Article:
Exercise Benefits in Abdominally-Obese Older AdultsMonday, February 9, 2009
On my last day at the Asia-Oceanic Conference on Obesity, I listened to Steve Smith from the Pennington Biomedical Research Centre, Baton Rouge, LA, talk about the myriad benefits of exercise on skeletal muscle and other tissues (including adipose tissue itself).
Relevant in this context is a new study by Queen’s University researchers from Kingston, Ontario published last week in the Archives of Internal Medicine.
In this study, Lance Davidson and colleagues studied 136 sedentary, abdominally obese older men and women who were randomized to 6 months of resistance exercise (3 x 20 min bouts for a total of 60 min/week), aerobic exercise (5 x 30 min on a treadmill for a total of 150 min/week), aerobic and resistance exercise (3 x 30 min on a treadmill + 20 min of resistance exercise for a total of 150 min/week ), or a nonexercise control group.
Great care was taken to maintain dietary caloric intake at baseline levels in order to ensure that any caloric deficit was produced by the exercise regimen alone.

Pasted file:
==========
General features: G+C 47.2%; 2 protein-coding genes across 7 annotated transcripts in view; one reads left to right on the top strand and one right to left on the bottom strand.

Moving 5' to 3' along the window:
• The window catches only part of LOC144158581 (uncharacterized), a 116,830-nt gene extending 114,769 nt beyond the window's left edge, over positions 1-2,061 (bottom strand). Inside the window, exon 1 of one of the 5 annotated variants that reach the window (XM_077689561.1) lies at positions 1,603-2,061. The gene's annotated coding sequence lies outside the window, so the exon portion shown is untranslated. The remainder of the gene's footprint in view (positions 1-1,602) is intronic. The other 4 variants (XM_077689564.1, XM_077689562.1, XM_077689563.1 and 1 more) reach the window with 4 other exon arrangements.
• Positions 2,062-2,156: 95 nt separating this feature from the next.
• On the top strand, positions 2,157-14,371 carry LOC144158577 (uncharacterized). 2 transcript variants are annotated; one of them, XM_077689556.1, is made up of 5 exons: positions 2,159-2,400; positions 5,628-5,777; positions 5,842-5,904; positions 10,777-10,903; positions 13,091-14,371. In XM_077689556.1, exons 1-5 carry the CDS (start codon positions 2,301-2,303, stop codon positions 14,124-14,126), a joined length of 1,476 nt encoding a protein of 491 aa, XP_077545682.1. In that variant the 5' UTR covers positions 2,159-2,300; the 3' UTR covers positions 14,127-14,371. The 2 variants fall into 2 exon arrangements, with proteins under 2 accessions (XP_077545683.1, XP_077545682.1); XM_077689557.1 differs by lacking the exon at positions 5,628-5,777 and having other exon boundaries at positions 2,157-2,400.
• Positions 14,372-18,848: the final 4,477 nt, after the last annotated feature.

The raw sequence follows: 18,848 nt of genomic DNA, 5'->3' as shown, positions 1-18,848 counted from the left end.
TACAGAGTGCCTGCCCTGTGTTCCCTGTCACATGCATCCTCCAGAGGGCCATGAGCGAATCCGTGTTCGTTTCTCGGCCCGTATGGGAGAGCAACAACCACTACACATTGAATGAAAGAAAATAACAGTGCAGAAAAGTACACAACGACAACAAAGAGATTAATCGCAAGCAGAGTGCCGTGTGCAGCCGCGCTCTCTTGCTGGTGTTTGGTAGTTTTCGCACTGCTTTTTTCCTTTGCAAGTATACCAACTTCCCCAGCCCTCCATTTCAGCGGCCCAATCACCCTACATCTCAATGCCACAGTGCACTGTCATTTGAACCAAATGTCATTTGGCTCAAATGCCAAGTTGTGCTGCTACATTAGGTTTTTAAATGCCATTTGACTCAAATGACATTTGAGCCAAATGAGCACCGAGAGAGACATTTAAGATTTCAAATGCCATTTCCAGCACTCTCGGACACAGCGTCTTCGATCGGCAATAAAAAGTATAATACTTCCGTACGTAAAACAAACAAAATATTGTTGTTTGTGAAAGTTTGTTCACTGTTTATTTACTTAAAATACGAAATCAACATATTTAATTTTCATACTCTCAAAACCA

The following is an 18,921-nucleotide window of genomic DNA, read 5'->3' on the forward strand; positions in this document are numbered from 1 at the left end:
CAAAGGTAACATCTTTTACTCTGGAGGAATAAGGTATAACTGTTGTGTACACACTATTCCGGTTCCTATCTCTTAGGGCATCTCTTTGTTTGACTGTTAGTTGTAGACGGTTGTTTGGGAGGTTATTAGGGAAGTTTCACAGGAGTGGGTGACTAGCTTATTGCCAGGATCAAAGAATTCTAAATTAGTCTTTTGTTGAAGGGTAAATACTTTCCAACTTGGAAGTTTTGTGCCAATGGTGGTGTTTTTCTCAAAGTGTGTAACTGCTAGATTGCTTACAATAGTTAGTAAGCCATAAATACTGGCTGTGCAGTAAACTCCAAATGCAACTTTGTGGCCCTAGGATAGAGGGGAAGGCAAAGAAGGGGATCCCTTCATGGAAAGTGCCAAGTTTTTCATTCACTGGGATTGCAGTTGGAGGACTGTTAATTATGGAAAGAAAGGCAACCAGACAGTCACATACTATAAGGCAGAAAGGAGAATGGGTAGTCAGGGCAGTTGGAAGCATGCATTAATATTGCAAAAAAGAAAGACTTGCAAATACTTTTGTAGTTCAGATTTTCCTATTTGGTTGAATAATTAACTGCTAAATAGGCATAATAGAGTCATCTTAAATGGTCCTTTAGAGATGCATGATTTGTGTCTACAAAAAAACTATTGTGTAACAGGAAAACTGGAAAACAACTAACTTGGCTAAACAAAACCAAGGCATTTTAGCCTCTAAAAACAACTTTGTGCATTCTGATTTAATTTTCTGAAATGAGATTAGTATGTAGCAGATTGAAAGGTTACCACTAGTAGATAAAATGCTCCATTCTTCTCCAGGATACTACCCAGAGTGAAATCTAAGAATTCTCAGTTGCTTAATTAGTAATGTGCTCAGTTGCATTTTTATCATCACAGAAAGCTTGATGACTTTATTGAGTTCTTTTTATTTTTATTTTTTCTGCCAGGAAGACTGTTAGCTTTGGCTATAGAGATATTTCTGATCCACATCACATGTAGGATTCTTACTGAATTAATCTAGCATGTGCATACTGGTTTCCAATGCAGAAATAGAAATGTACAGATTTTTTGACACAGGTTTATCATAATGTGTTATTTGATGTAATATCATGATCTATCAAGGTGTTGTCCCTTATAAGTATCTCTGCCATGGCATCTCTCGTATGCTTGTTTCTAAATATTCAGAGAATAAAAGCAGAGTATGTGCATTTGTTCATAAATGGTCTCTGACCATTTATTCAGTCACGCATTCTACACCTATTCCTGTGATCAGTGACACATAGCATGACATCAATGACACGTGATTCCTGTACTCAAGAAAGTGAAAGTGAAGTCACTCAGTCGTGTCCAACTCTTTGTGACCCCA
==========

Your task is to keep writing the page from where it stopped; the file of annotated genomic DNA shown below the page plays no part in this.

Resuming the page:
After controlling for age, sex, and baseline value, insulin resistance (as measured by euglycemic glucose clamp) improved compared with controls in the aerobic exercise and the combined exercise groups but not in the resistance exercise group. The greatest improvements were seen in the combined exercise group (~30%).
While there were significant improvements in functional limitations in in all exercise groups compared with the control group, improvements were greatest in the combined exercise group and were most pronounced in those who both lost abdominal fat and gained muscle mass.
In both the aerobic exercise and combined exercise groups total fat decreased by around 3.5 Kg and visceral fat decreased by about 1 Kg, but neither total nor visceral fat levels changed significantly in the resistance exercise or control group.
Not surprisingly, the researchers conclude that the combination of resistance and aerobic exercise is the optimal exercise strategy for simultaneous reduction in abdominal fat, insulin resistance and improving functional limitations in sedentary, abdominally obese older adults.
Thus, this study provides clear evidence for what I (and others) have long recommended to patients (not just the elderly): regular aerobic exercise combined with resistance training are an essential part of weight management.